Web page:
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One of the questions I always hear is "Why
in the world would anyone want to learn 'tab' to play songs?"
That's correct. In as few as five minutes with a bit of knowledge of how the song goes, you're up and running. Many people say they do not read music. If you view sheet music such as Over the Rainbow, it can be scary for those unaccustomed to reading music. But - with a tabbed sheet in front of you for the same song, it's not so intimidating and the learning time interval can be dramatically decreased.
Another question is: Why learn to read music at all? I do not believe anyone should rely on tabbed music exclusively. You can - but - you get a much more rewarding music experience if you understand at least the basics of music theory. The more you learn, the more rewarding it will be.
There are many websites designed to teach music theory and I highly recommend you visit and learn from these websites. One that I recommend is: Ricci Adams' Musictheory.net You can tab a song for the Diatonic or the Chromatic harmonica.
To tab songs, you will need to find the sheet music. There are websites offering free sheet music with popular songs requiring a fee. You can also use software to open MIDI files and essentially create the music sheets from all the instruments used to create the MIDI. I find that using the guitar, piano or the melody line is very good for converting the sheet music to tab notation.
Song key: At the top of the sheet music you will see a number of #'s or b's. You may also not see any - this will indicate the song is in the key of "C". The Circle of Fifths will provide you with assistance in determining the song key. Once this is determined, we go to the scale for that song key and match up the number of #'s or b's on the song sheet to the matrix. This tells us which scale to use.
Let us assume the song is in the scale of "C" (no #'s or b's) like Over the Rainbow. If you review this sheet music you will note it's in the song key of C" and it's to be played moderately bright (100 - 120 beats per minute).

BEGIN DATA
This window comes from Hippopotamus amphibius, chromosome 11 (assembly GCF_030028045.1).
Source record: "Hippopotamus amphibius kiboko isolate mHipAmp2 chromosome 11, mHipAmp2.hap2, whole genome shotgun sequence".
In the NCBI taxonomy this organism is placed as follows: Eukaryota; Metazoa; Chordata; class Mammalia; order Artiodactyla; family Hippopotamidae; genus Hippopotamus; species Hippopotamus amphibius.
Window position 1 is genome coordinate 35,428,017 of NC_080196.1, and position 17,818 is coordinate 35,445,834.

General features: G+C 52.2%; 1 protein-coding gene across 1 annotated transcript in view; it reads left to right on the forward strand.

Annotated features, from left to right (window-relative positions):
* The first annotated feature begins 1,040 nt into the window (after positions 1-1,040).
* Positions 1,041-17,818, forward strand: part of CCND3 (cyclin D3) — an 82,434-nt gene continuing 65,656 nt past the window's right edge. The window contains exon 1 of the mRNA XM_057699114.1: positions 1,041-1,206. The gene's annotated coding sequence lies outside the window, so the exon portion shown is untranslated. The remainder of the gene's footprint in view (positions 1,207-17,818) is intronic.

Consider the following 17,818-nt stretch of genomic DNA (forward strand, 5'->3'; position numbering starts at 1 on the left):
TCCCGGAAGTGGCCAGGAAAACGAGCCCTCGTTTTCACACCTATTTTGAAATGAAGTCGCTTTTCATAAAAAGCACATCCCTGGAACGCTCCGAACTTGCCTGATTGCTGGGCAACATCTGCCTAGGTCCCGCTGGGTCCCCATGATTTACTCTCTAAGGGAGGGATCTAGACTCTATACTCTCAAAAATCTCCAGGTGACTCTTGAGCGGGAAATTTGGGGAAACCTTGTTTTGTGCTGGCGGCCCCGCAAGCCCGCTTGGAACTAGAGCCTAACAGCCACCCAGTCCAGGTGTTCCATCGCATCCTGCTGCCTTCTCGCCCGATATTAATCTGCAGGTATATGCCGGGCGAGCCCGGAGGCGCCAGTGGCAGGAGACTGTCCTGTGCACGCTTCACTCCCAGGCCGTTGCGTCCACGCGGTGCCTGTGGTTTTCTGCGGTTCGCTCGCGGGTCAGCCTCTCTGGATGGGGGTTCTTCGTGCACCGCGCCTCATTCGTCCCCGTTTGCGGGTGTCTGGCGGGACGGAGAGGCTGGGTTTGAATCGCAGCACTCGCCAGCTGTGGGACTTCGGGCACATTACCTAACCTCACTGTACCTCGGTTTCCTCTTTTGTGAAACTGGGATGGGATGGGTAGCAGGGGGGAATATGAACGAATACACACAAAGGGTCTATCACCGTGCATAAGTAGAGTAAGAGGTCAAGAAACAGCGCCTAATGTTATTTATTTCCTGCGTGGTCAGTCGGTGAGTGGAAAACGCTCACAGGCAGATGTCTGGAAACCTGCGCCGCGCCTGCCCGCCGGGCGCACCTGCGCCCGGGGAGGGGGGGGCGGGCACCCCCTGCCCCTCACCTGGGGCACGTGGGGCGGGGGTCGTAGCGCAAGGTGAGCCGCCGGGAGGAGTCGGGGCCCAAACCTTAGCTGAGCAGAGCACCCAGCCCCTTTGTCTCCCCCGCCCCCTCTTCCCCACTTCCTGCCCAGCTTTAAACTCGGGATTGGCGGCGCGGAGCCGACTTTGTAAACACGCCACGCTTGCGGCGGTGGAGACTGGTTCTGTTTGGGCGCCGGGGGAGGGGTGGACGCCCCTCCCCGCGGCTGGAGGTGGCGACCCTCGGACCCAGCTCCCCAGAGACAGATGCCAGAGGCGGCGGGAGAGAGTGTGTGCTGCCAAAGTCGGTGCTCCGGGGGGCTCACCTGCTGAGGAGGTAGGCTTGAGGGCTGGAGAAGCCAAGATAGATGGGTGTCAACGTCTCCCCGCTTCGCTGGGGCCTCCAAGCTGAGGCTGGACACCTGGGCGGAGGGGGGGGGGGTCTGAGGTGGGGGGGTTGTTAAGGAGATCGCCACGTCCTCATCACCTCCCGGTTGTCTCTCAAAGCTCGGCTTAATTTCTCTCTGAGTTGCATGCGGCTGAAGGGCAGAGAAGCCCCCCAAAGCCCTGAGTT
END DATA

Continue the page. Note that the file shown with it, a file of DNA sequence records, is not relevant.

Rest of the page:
Take a moment to remember your
first musical learning experience in school. I think everyone remembers
FACE and EGBDF (Every Good Boy Does Fine). These acronyms come from the
STAFF. Music is written on a staff of 5 lines and 4 spaces. Some
notes are written on the lines and some are written in the spaces. From
the piano book:
F - Fine
At this point - you CAN read music! You should also be seeing a pattern above. Study the above carefully and refer to it often in your path to learning music.
Since Over the Rainbow starts on "Middle "C", we can start the tabbing using either holes 4 blow or 7 blow (both "C" notes) on a "C" harmonica scale. For simplicity, I will use the 4 blow starting point and center the other notes around this. (We can't start on hole 1 (also a "C" note) since there are notes lower than middle "C". We could start on hole 7 blow, but the higher ranges can get squeaky or too high. Starting on hole 10 blow won't work because there are notes higher than 10 blow (also a "C" note)). The scale to use for reference for a "C" harmonica is:
You would want to write down above the word "Some" the notation "4" indicating this is a blow note. (See my tab notation). This note is a "half note" so it has a timing of 2 beats.
The next set of notes is actually two notes that are played together. Using the scale, we find that the lower note is an "E", or 5 blow and the upper note is a "C" or 7 blow. Skilled players will play both notes using the tongue to cover the 6 blow hole. For us, we will simply use the upper note and notate it as 7 blow. You would want to write down above the word "where" the number "7" indicating this is a blow note. This note is also a "half note" with a timing of 2 beats.
At this point, you have tabbed the first measure. In the staff, the first upright bar is a measure bar. The timing between measure bars for this song is 4 beats. Although you are only playing 2 notes, the timing is 4 beats (2 beats for each half note).
We now proceed to the next measure where the next note is on the "B" line and is properly notated as a 7 draw. Continue this process for the entire song referring to my tabbed song here.
As mentioned above, since this song is in common time, or 4/4 time, the first note ("C") is held for 2 beats. The 2nd note ("C") is also held for 2 beats. The 3rd note, ("B") the 7 draw is held for 1 beat. The next 2 notes connect with a bar are the 6 blow and -6 draw. Each note is held for 1/2 beat.
After completing the first line, you
should have tabbing that looks like this:
Email me at email@example.com with questions you have and I'll try to provide more help.
Helpful music information to assist you in understanding a music sheet.
play at about 144 BPM
staccato touch a "dot" over a note means to make these notes very short!
Transposition Playing music in a different key from the original key.
Sharps or flats that follow the clef signs.
Quick method to determine the signature key when viewing sheet music:
Sharps: The name of the sharp major
key can be determined by moving UP a half step from the LAST sharp.
Flats: The name of a flat major key
can be determined by the name of the NEXT -T0 - LAST flat.
Jan 1, 2007
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